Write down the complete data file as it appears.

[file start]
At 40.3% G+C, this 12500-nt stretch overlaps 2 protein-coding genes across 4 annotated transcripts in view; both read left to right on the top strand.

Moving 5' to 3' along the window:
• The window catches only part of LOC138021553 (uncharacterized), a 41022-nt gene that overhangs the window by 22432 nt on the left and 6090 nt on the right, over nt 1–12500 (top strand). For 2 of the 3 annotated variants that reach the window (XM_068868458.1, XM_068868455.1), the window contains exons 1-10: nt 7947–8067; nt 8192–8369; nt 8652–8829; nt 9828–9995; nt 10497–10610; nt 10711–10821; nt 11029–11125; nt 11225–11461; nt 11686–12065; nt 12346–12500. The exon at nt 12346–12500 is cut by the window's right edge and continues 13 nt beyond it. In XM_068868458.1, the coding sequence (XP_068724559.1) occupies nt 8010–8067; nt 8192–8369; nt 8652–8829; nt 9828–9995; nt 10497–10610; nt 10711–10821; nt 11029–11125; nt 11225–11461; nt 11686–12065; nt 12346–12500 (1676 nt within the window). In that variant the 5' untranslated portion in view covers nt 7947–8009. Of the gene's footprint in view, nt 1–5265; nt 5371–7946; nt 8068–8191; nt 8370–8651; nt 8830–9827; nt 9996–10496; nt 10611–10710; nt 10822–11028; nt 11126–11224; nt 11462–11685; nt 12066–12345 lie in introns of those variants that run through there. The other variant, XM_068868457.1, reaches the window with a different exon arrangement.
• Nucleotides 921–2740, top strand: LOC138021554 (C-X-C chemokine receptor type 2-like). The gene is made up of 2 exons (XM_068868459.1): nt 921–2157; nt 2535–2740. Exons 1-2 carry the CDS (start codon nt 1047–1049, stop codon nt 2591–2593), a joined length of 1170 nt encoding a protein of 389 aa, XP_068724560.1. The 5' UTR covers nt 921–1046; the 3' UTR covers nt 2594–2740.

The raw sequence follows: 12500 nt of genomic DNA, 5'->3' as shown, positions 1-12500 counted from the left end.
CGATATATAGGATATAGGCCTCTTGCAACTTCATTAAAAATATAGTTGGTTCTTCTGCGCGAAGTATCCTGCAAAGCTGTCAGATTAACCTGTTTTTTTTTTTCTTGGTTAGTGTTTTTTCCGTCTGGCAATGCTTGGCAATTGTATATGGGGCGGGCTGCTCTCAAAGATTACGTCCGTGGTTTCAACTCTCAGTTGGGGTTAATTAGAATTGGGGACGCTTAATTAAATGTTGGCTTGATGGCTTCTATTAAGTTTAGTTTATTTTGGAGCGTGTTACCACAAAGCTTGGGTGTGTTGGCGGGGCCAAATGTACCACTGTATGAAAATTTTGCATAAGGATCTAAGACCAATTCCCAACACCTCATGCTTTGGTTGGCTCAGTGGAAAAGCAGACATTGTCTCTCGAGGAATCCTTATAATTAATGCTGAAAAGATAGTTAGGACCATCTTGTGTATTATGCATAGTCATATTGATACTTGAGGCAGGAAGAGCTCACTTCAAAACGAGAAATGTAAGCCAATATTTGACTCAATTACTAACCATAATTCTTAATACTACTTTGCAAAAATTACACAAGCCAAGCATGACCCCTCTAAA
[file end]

At 40.3% G+C, this 12500-nt stretch overlaps 2 protein-coding genes across 4 annotated transcripts in view; both read left to right on the top strand.

Moving 5' to 3' along the window:
• The window catches only part of LOC138021553 (uncharacterized), a 41022-nt gene that overhangs the window by 22432 nt on the left and 6090 nt on the right, over nt 1–12500 (top strand). For 2 of the 3 annotated variants that reach the window (XM_068868458.1, XM_068868455.1), the window contains exons 1-10: nt 7947–8067; nt 8192–8369; nt 8652–8829; nt 9828–9995; nt 10497–10610; nt 10711–10821; nt 11029–11125; nt 11225–11461; nt 11686–12065; nt 12346–12500. The exon at nt 12346–12500 is cut by the window's right edge and continues 13 nt beyond it. In XM_068868458.1, the coding sequence (XP_068724559.1) occupies nt 8010–8067; nt 8192–8369; nt 8652–8829; nt 9828–9995; nt 10497–10610; nt 10711–10821; nt 11029–11125; nt 11225–11461; nt 11686–12065; nt 12346–12500 (1676 nt within the window). In that variant the 5' untranslated portion in view covers nt 7947–8009. Of the gene's footprint in view, nt 1–5265; nt 5371–7946; nt 8068–8191; nt 8370–8651; nt 8830–9827; nt 9996–10496; nt 10611–10710; nt 10822–11028; nt 11126–11224; nt 11462–11685; nt 12066–12345 lie in introns of those variants that run through there. The other variant, XM_068868457.1, reaches the window with a different exon arrangement.
• Nucleotides 921–2740, top strand: LOC138021554 (C-X-C chemokine receptor type 2-like). The gene is made up of 2 exons (XM_068868459.1): nt 921–2157; nt 2535–2740. Exons 1-2 carry the CDS (start codon nt 1047–1049, stop codon nt 2591–2593), a joined length of 1170 nt encoding a protein of 389 aa, XP_068724560.1. The 5' UTR covers nt 921–1046; the 3' UTR covers nt 2594–2740.

The raw sequence follows: 12500 nt of genomic DNA, 5'->3' as shown, positions 1-12500 counted from the left end.
CGATATATAGGATATAGGCCTCTTGCAACTTCATTAAAAATATAGTTGGTTCTTCTGCGCGAAGTATCCTGCAAAGCTGTCAGATTAACCTGTTTTTTTTTTTCTTGGTTAGTGTTTTTTCCGTCTGGCAATGCTTGGCAATTGTATATGGGGCGGGCTGCTCTCAAAGATTACGTCCGTGGTTTCAACTCTCAGTTGGGGTTAATTAGAATTGGGGACGCTTAATTAAATGTTGGCTTGATGGCTTCTATTAAGTTTAGTTTATTTTGGAGCGTGTTACCACAAAGCTTGGGTGTGTTGGCGGGGCCAAATGTACCACTGTATGAAAATTTTGCATAAGGATCTAAGACCAATTCCCAACACCTCATGCTTTGGTTGGCTCAGTGGAAAAGCAGACATTGTCTCTCGAGGAATCCTTATAATTAATGCTGAAAAGATAGTTAGGACCATCTTGTGTATTATGCATAGTCATATTGATACTTGAGGCAGGAAGAGCTCACTTCAAAACGAGAAATGTAAGCCAATATTTGACTCAATTACTAACCATAATTCTTAATACTACTTTGCAAAAATTACACAAGCCAAGCATGACCCCTCTAAA